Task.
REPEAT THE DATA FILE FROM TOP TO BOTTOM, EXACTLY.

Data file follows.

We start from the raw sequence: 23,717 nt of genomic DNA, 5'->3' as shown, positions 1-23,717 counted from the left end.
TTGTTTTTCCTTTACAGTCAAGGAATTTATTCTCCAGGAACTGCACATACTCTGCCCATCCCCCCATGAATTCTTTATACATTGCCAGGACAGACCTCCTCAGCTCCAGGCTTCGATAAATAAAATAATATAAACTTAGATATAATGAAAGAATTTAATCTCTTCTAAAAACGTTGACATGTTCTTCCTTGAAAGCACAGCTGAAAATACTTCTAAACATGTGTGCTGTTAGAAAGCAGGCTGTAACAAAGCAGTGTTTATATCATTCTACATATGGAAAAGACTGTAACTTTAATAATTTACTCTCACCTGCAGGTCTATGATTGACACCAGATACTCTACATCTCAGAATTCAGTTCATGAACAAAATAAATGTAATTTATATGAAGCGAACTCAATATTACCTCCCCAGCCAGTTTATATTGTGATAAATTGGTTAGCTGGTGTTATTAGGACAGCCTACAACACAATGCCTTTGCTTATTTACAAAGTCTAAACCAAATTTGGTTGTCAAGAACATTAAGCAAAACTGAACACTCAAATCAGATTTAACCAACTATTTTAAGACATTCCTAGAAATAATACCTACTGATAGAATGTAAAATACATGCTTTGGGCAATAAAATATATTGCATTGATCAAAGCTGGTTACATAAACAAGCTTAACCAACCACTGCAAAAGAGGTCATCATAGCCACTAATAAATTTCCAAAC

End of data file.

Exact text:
We start from the raw sequence: 23,717 nt of genomic DNA, 5'->3' as shown, positions 1-23,717 counted from the left end.
TTGTTTTTCCTTTACAGTCAAGGAATTTATTCTCCAGGAACTGCACATACTCTGCCCATCCCCCCATGAATTCTTTATACATTGCCAGGACAGACCTCCTCAGCTCCAGGCTTCGATAAATAAAATAATATAAACTTAGATATAATGAAAGAATTTAATCTCTTCTAAAAACGTTGACATGTTCTTCCTTGAAAGCACAGCTGAAAATACTTCTAAACATGTGTGCTGTTAGAAAGCAGGCTGTAACAAAGCAGTGTTTATATCATTCTACATATGGAAAAGACTGTAACTTTAATAATTTACTCTCACCTGCAGGTCTATGATTGACACCAGATACTCTACATCTCAGAATTCAGTTCATGAACAAAATAAATGTAATTTATATGAAGCGAACTCAATATTACCTCCCCAGCCAGTTTATATTGTGATAAATTGGTTAGCTGGTGTTATTAGGACAGCCTACAACACAATGCCTTTGCTTATTTACAAAGTCTAAACCAAATTTGGTTGTCAAGAACATTAAGCAAAACTGAACACTCAAATCAGATTTAACCAACTATTTTAAGACATTCCTAGAAATAATACCTACTGATAGAATGTAAAATACATGCTTTGGGCAATAAAATATATTGCATTGATCAAAGCTGGTTACATAAACAAGCTTAACCAACCACTGCAAAAGAGGTCATCATAGCCACTAATAAATTTCCAAAC